This book, by Lester K. Little, is clearly a labour of love by a former Director of the American Academy of Rome. Just as clearly, the author’s heart lies not in Rome itself, but in the large swath of northern Italy whose rivers drain the Alps and Apennines into the Adriatic Sea. Ostensibly, it is the story both of the wine porters of this region and their patron saint, Alberto of Villa d’Ogna. However, it is more accurate to say that it is a book of all the information that Little has acquired that has anything to do, and sometimes very little to do, with either subject. At times delightful, frequently maddening, it is an unconventional and even peculiar book. Take for instance, the opening paragraph: ‘Our story is set in northern Italy within a rectangle of the earth’s surface that would fit comfortably within the bounds of Kansas ... Five million years ago a quarter of it lay under the sea … Our story though, will deal only with a bit over a 10,000th of that period, or about six centuries, and the action will take place mainly between sea level and elevations up to 1,200m’ (p. 1). For those like me, who enjoy accumulating minute facts about specific places, and especially about the history of wine, this will be an entertaining book. However, this is a book of pastiches, not a sustained and focused historical narrative. To be clear, the ‘action’ (such as it is), derives not from the life of St Alberto or from the history of wine porters, but instead from following the author as he turns over every stone in his attempt to explain how an obscure thirteenth-century Italian peasant could possibly have been made a saint—first unofficially, and then through the official process of canonisation. As Little acknowledges, the only things that are known about St Alberto are that he came from the village of Villa d’Ogna near Bergamo; he lived and worked as a wine porter in Cremona; he died there on 6 May 1279 and was buried in the church of Saint-Mattia. Everything else is speculation. This need for speculation poses a larger problem for a historical account of Alberto’s life. After all, how do you write the history of a man who left behind no contemporary evidence whatsoever, and about a group of labourers whose profession was itself scarcely documented and quite simple? Little’s solution is to fill in the gaps with sundry information and flights of fancy. Thus, he states that Alberto, in his walk from Vila d’Ogna to Bergamo, some time around ‘AD 1250, give or take’ (p. 4), ‘would not have been impressed to hear that Bergamo was at first a Celtic settlement and was thus part of Cisalpine Gaul—or Gaul-on-this-side-of-the-Alps from the Roman point of view—or that the Romans had conquered it in the third century BC and then connected it by road to Mediolanum (Milan) to the west’ (p. 5). But there is no reason to think that Alberto would have learned any of this as he, an illiterate peasant from the mountains, travelled down the valley probably in search of steady employment. Little acknowledges that these ‘varied sightings and impressions exist only in our imagination because we do not know whether Alberto has stopped off in the capital of his province (i.e. Bergamo); we know only that, visit or no visit, he continues some 75 kilometers across the flattest land he has ever seen until he arrives before another unimaginable mirage of walls and towers, named Cremona’ (p. 6). So why speculate about thoughts that Alberto may have had in a place he may not even have been? Why the present tense for events that took place over 700 years ago? And how was Cremona a ‘mirage’ when its walls and towers were made of solid stone? Despite these stylistic and methodological flaws, there is much information to be gleaned from this book. Little begins his query by examining the various legends surrounding St Alberto, and then shows with actual historical evidence that none of these legends is likely to be true. Indeed some are clearly false. For example, St Alberto could not have been a Dominican friar, as Dominicans later claimed he was, because the Dominican order was not founded until after his death. Little then turns to the history of wine porters to find out more about St Alberto, and here, too, the reader learns a great deal of information, some relevant and some irrelevant, for understanding how Alberto became a saint. For instance, after telling us that the wooden vessel used to carry wine was called a ‘brenta’, and thus a porter was called a ‘brentano’, we are told that the city of Brescia ‘offers a notable linguistic particularity, for even though the container used there was unmistakably the brenta, Brescians called it a zerla, their way of saying gerla, and called a man who carried wine in a zerla a gerulatus in Latin, or, in the vernacular, zerlotto’ (p. 39). In the course of this book we learn much about wine porters and migrant labour in northern Italy, and about the spread of the cult of St Alberto among wine porters. We even get a sense (although it is hardly proven) that the cult of Alberto ‘for sure at least gave the wine porters their group identity’ (p. 169). We also learn that it was only through the efforts of the powerful Dominican order that Alberto, allegedly one of their own, was officially canonised in the eighteenth century. Oddly, Little calls this event an ‘unnecessary charade’ (p. 169) on the grounds that the cult of St Alberto would soon die out along with the wine porters’ guilds that sustained it. But should canonisation cease on the grounds that a saint might, one day, fade into obscurity? If so, that would surely be news to the Vatican. However, after a long journey full of many meanderings, perhaps like Alberto’s journey down the valley to Cremona, Little succeeds in explaining how and why such an obscure man became a saint nearly 500 years after his death: his memory was carried by wine porters and elevated by Dominicans until the halo was official. © Oxford University Press 2017. All rights reserved.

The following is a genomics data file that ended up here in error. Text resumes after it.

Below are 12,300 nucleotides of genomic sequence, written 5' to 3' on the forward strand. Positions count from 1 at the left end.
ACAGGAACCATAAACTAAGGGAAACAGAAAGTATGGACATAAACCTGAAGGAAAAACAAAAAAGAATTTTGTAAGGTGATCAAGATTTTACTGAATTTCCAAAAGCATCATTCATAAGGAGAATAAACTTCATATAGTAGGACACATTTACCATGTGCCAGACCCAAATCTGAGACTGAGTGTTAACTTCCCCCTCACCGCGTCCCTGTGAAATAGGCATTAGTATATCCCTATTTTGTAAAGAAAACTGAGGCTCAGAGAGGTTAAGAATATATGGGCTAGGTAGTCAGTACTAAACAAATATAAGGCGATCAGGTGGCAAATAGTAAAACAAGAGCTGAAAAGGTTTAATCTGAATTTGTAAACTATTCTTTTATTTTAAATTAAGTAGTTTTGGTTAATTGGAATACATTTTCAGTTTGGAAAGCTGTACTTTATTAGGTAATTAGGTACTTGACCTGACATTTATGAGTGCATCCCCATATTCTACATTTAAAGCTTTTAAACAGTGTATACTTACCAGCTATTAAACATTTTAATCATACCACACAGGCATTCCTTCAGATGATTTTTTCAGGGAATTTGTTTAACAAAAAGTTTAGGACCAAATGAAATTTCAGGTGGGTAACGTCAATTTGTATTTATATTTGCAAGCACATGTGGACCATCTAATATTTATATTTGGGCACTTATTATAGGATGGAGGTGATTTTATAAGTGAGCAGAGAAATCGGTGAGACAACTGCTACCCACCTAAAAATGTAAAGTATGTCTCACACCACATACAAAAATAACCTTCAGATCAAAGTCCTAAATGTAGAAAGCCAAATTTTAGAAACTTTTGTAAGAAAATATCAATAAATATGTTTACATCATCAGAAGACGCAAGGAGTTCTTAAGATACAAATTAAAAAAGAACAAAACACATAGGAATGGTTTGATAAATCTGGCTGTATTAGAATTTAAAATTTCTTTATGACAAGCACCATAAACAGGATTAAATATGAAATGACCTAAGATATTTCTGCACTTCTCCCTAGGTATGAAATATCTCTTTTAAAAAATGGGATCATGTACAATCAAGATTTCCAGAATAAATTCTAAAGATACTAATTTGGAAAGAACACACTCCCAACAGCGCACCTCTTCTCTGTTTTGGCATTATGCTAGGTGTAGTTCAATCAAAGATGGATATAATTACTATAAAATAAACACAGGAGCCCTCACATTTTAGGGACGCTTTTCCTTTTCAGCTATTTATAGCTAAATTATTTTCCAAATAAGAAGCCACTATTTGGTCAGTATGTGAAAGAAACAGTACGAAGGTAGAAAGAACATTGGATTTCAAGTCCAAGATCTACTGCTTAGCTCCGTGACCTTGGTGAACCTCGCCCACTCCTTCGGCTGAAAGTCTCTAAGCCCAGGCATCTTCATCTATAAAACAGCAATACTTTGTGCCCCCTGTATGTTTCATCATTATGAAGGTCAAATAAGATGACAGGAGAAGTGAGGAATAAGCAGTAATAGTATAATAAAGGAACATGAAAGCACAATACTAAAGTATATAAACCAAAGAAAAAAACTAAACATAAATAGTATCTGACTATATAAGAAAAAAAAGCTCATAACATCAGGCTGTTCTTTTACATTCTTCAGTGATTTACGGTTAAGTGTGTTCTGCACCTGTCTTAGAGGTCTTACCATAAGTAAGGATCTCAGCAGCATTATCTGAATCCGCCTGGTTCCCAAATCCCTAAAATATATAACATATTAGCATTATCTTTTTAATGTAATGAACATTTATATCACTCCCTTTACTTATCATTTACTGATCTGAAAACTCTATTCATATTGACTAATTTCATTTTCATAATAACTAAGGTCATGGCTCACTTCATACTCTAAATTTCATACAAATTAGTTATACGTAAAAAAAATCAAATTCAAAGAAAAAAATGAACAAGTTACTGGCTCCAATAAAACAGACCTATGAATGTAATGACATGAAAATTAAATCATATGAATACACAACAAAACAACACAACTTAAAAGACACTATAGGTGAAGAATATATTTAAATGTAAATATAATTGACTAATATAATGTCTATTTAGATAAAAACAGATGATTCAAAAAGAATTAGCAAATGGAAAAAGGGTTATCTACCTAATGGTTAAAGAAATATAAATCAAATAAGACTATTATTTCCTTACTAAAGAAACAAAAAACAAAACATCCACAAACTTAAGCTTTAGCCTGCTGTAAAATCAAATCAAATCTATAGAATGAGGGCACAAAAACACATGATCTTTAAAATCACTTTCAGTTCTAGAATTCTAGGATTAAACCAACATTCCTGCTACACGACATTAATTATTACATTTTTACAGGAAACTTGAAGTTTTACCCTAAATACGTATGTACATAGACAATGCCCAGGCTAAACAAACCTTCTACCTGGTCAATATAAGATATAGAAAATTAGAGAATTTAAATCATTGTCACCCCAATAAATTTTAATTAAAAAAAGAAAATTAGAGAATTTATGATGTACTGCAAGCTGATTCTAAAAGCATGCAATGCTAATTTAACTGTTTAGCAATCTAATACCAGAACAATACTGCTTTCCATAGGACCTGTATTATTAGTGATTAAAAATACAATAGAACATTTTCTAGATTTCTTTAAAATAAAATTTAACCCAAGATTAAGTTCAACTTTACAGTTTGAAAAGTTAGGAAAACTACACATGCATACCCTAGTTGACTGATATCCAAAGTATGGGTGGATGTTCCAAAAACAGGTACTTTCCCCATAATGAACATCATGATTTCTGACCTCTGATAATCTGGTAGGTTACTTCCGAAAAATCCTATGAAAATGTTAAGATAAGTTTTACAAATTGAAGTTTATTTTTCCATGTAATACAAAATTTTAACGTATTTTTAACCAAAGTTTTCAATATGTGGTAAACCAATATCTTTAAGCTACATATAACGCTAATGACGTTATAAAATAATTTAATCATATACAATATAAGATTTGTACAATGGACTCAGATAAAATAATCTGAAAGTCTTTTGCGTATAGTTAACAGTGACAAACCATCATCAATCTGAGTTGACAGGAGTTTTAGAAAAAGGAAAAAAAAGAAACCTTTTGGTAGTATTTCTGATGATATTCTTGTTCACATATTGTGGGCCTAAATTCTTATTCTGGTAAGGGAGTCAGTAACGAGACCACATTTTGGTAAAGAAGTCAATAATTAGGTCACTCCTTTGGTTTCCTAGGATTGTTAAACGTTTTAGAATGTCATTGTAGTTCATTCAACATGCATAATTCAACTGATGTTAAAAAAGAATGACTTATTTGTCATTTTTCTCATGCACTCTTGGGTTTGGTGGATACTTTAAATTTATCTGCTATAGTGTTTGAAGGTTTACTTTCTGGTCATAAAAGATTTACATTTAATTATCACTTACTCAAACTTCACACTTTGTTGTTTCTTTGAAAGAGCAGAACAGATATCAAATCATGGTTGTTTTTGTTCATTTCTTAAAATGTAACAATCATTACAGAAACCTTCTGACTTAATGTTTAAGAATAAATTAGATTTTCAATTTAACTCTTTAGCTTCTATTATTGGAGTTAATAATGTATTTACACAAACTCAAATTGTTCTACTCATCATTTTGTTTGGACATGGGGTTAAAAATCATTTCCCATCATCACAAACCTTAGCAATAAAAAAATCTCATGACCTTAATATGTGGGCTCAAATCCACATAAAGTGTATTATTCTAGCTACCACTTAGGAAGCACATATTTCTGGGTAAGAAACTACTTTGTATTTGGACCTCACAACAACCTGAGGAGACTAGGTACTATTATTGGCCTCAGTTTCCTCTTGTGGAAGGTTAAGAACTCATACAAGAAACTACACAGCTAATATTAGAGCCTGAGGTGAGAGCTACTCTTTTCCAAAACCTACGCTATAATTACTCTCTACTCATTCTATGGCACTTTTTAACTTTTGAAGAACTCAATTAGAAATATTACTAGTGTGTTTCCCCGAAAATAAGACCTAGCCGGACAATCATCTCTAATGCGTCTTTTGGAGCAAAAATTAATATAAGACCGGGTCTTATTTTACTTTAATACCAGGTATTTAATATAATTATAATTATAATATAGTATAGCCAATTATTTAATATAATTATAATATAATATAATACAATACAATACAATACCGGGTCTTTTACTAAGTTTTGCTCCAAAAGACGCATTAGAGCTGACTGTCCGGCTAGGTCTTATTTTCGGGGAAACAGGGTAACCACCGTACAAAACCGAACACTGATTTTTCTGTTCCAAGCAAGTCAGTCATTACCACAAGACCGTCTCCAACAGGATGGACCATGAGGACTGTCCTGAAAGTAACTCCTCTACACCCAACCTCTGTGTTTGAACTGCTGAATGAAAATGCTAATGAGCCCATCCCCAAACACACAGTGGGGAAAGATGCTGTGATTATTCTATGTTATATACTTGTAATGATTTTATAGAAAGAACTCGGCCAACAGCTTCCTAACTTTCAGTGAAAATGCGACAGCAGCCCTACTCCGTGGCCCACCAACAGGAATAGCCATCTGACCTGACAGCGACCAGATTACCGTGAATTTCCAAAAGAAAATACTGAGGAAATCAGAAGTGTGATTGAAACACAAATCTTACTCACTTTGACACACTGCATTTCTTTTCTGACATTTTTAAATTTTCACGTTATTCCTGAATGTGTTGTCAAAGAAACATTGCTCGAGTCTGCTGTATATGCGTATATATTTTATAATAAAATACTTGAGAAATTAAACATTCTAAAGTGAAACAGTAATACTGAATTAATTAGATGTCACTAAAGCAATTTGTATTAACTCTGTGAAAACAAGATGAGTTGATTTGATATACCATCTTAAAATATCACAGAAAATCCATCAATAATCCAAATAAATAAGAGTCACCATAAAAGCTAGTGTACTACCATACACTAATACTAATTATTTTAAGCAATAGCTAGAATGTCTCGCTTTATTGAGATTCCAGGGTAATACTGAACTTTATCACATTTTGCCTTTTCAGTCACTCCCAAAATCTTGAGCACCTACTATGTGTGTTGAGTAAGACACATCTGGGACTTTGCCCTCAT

The English Historical Review – Oxford University Press
Published: Feb 21, 2017